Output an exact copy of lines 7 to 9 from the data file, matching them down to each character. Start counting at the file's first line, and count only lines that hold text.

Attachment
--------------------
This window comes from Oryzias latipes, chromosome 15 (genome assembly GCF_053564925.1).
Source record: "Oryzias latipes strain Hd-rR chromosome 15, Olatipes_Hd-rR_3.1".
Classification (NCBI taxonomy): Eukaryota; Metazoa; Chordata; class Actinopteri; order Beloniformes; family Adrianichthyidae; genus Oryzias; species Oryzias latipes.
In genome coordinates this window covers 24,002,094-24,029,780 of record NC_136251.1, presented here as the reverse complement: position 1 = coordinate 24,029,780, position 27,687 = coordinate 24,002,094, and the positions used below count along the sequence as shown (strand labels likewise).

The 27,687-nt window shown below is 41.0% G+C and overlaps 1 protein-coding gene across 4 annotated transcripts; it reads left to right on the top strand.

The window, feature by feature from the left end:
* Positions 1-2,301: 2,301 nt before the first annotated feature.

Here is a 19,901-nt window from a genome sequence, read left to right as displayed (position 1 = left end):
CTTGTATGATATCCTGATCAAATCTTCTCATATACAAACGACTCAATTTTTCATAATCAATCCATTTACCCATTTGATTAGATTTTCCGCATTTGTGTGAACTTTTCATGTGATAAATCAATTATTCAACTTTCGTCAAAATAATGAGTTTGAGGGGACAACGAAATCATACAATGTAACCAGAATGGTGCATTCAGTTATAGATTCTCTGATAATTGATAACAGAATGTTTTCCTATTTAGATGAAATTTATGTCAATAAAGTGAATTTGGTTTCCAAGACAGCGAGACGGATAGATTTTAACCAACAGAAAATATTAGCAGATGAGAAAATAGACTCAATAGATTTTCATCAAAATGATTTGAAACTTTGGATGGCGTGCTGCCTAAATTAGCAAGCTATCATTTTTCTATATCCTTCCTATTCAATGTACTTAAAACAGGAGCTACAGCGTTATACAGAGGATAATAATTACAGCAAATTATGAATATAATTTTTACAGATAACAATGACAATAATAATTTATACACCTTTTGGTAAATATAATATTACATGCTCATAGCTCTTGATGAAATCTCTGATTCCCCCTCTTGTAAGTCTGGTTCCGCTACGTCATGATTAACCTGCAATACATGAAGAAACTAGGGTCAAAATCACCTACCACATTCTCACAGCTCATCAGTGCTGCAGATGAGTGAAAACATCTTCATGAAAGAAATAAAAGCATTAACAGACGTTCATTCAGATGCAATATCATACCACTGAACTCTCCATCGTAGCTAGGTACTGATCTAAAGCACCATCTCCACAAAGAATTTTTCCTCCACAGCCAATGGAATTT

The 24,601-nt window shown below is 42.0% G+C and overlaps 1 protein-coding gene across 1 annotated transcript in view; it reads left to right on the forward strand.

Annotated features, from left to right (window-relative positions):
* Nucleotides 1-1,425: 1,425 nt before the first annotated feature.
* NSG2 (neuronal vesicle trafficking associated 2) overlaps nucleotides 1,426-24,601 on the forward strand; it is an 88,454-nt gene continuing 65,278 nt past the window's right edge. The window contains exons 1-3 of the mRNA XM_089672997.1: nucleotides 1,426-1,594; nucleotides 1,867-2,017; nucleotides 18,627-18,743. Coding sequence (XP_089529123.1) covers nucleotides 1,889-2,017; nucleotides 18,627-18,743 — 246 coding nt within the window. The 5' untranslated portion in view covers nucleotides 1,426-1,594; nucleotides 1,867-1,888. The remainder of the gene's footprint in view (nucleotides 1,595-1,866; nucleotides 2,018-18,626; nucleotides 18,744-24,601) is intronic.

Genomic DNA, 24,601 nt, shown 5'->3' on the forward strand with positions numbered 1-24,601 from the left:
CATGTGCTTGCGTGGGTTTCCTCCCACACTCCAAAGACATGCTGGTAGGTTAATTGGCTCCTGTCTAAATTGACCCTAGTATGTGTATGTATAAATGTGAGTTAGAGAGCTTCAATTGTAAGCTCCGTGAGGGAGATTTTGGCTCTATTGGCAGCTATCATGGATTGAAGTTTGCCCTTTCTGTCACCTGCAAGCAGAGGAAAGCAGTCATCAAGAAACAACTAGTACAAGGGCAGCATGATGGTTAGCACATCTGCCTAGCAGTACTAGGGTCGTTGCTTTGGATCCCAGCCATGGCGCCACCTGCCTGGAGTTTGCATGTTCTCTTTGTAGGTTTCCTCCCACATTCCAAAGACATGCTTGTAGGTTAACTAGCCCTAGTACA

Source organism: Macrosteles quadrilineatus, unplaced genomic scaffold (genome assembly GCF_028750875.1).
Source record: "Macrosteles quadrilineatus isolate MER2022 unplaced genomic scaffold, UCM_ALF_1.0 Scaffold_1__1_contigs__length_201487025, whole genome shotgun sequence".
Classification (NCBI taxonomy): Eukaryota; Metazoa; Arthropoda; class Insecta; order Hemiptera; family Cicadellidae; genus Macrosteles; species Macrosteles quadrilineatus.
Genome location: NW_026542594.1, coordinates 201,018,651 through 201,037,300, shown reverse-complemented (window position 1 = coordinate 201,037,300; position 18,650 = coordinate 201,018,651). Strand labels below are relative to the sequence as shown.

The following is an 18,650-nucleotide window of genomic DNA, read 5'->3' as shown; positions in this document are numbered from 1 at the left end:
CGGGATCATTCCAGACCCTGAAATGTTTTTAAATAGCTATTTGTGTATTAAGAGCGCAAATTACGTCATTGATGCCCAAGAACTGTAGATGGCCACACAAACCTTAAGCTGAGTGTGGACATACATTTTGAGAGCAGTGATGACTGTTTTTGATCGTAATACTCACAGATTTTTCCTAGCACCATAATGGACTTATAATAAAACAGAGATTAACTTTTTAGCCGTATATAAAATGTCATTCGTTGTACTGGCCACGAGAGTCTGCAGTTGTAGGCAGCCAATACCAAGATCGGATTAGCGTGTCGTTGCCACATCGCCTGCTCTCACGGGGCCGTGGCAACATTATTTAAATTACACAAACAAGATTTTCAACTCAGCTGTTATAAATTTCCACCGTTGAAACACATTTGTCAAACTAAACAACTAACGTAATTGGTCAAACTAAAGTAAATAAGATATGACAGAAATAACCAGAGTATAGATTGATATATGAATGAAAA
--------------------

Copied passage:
* Positions 1-2,301: 2,301 nt before the first annotated feature.

Here is a 19,901-nt window from a genome sequence, read left to right as displayed (position 1 = left end):
CTTGTATGATATCCTGATCAAATCTTCTCATATACAAACGACTCAATTTTTCATAATCAATCCATTTACCCATTTGATTAGATTTTCCGCATTTGTGTGAACTTTTCATGTGATAAATCAATTATTCAACTTTCGTCAAAATAATGAGTTTGAGGGGACAACGAAATCATACAATGTAACCAGAATGGTGCATTCAGTTATAGATTCTCTGATAATTGATAACAGAATGTTTTCCTATTTAGATGAAATTTATGTCAATAAAGTGAATTTGGTTTCCAAGACAGCGAGACGGATAGATTTTAACCAACAGAAAATATTAGCAGATGAGAAAATAGACTCAATAGATTTTCATCAAAATGATTTGAAACTTTGGATGGCGTGCTGCCTAAATTAGCAAGCTATCATTTTTCTATATCCTTCCTATTCAATGTACTTAAAACAGGAGCTACAGCGTTATACAGAGGATAATAATTACAGCAAATTATGAATATAATTTTTACAGATAACAATGACAATAATAATTTATACACCTTTTGGTAAATATAATATTACATGCTCATAGCTCTTGATGAAATCTCTGATTCCCCCTCTTGTAAGTCTGGTTCCGCTACGTCATGATTAACCTGCAATACATGAAGAAACTAGGGTCAAAATCACCTACCACATTCTCACAGCTCATCAGTGCTGCAGATGAGTGAAAACATCTTCATGAAAGAAATAAAAGCATTAACAGACGTTCATTCAGATGCAATATCATACCACTGAACTCTCCATCGTAGCTAGGTACTGATCTAAAGCACCATCTCCACAAAGAATTTTTCCTCCACAGCCAATGGAATTT